Emer­ald Health’s Huang set­tles stock op­tion law­suit

Emer­ald Health Ther­a­peu­tics Inc.’s pres­i­dent, Bin Huang, has set­tled a law­suit over a stock op­tion. A pri­vate com­pany claimed that it was sup­posed to re­ceive an op­tion for 830,000 shares.

Stockwatch Daily - - FRONT PAGE - By Mike Caswell

EMER­ALD HEALTH Ther­a­peu­tics Inc.’s pres­i­dent, Bin Huang, has reached an out-of-cour t deal to set­tle a law­suit she faced in the Supreme Court of Bri­tish Columbia over a stock op­tion. A pri­vately held en­tity had claimed that it was en­ti­tled to an op­tion for 830,000 shares as part of a finder’s fee ar­range­ment. The op­tion was sup­pos­edly ex­er­cis­able at 10 cents, which would have made it of some value.

The end of the law­suit is con­tained in a con­sent order filed at the Van­cou­ver court­house on Oct. 26, 2017. The order sim­ply states that the suit is dis­missed with each side to bear its own le­gal costs. Lawyers for both sides signed the doc­u­ment.

The order brings a quiet end to a case that be­gan al­most a year ago. On Nov. 30, 2016, pri­vately held Jescorp Cap­i­tal Inc. filed a no­tice of claim against Ms. Huang. Ac­cord­ing to the suit, Jescorp acted as a finder in a May, 2015, trans­ac­tion be­tween Emer­ald Health and a com­pany called Medna Bio­sciences Inc. (The suit had no de­tails of the trans­ac­tion, but that month Medna ac­quired 20.15 mil­lion shares of an Em er­ald pre­de­ces­sor.)

For its role in the deal, Jescorp was to re­ceive an op­tion for 830,000 shares at 10 cents, the suit claimed. (Based on Emer­ald Health’s clos­ing price of $2.26 on Mon­day, that many shares would be worth $1.87-mil­lion.) The prob­lem, ac­cord­ing to the suit, was that Jescorp was un­able to ex­er­cise the op­tion. Jescorp said that it gave no­tice of the ex­er­cise on Sept. 27, 2016, but it re­ceived no re­sponse. About a week later, Jescorp’s lawyer wrote a let­ter de­mand­ing a re­ply, with that query go­ing unan­swered as well, ac­cord­ing to the suit. Within weeks, it filed the law­suit.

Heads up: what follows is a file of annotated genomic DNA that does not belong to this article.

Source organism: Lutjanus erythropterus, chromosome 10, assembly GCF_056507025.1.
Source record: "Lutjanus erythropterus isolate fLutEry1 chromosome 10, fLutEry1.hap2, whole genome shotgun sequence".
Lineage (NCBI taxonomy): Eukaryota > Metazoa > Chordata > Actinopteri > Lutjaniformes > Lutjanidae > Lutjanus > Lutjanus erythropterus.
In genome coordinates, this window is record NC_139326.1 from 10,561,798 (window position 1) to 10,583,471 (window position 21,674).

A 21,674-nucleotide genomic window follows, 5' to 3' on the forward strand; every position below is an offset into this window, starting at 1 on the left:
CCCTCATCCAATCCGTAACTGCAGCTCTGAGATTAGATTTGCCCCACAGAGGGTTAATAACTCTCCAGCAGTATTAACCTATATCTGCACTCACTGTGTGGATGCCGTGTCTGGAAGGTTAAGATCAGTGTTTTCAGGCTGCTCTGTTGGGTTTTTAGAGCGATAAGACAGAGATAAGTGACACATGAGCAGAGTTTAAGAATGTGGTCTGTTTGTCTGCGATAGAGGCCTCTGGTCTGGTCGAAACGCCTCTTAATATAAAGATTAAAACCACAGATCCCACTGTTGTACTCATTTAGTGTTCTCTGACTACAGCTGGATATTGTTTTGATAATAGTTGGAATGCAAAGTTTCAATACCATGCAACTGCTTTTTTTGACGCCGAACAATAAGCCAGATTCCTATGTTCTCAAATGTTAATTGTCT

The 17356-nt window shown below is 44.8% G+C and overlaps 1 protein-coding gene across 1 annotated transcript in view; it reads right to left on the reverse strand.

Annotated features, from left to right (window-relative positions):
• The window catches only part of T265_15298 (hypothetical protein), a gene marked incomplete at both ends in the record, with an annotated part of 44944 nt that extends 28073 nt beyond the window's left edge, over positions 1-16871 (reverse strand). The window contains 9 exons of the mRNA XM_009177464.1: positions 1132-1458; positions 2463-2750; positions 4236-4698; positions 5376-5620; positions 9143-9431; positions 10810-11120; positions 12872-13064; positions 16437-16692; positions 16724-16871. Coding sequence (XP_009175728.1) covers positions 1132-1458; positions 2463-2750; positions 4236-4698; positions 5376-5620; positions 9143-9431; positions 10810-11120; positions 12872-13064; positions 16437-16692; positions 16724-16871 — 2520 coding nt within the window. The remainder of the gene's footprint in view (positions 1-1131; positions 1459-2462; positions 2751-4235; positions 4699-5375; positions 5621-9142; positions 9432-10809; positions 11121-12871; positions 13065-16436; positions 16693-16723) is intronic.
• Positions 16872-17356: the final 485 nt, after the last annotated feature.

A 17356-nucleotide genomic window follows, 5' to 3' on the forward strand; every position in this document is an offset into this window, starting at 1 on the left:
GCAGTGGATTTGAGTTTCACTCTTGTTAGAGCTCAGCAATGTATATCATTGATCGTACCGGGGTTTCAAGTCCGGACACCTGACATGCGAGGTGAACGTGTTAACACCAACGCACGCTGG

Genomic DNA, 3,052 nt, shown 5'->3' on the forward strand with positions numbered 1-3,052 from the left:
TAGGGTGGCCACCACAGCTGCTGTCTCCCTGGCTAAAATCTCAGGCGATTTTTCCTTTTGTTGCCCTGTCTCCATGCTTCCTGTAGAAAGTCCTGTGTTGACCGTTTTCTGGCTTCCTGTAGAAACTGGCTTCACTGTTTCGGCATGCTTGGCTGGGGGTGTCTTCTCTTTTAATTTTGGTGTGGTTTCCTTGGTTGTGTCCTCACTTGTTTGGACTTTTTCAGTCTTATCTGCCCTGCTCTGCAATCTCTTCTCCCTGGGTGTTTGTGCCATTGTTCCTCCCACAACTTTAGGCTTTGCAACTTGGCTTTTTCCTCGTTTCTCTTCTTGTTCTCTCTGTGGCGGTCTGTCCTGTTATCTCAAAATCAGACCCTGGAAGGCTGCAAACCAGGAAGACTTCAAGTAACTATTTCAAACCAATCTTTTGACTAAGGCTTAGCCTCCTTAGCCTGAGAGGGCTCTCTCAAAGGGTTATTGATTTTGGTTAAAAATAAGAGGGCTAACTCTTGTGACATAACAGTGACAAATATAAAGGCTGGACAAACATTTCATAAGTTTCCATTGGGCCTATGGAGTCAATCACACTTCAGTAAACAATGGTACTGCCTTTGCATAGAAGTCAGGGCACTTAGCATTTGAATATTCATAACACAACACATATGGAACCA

In ad­di­tion to Ms. Huang, the law­suit named as a de­fen­dant a Vic­to­ria res­i­dent named Re­nee Gagnon. The rea­son that Ms. Gagnon was a de­fen­dant was that the op­tion in ques­tion orig­i­nally be­longed to her. She had as­signed it to Ms. Huang on Jan. 16, 2015, but ap­par­ently the op­tion re­mained in Ms. Gagnon’s name. The order dis­miss­ing the suit ap­plies to Ms. Gagnon as well.

For her part, Ms. Gagnon de­nied any wrong­do­ing. In a re­sponse filed on Feb. 23, 2017, she said that the agree­ment to as­sign the op­tion to Jescorp sim­ply did not ex­ist. Al­ter­na­tively, if Ms. Huang did as­sign the op­tion to Jescorp, she did so with­out telling Ms. Gagnon, ac­cord­ing to the re­sponse. Ms. Gagnon asked that the suit be dis­missed.

Ms. Huang did not file a re­sponse to the suit. Emer­ald Health was not a de­fen­dant in the case. (There was never an

ex­pla­na­tion in court fil­ings as to why Ms. Huang was pay­ing a finder’s fee on the com­pany’s be­half us­ing an op­tion in Ms. Gagnon’s name.)

Van­cou­ver lawyer Ro­han Hill of McMil­lan LLP filed the law­suit on Jescorp’s be­half. Gerry Cut­tler of Cut­tler & Com­pany rep­re­sented Ms. Gagnon while Patrick Sul­li­van rep­re­sented Ms. Huang. Cor­po­rate records list Jescorp’s sole of­fi­cer and di­rec­tor as North Van­cou­ver res­i­dent Michael W. Wil­son.

Av­tar S Dhillon, Pu­nit S Dhillon, James Les­lie Hep­pell, David John Raffa, Chris W Wag­ner

(EMH) Shares: 93,484,141

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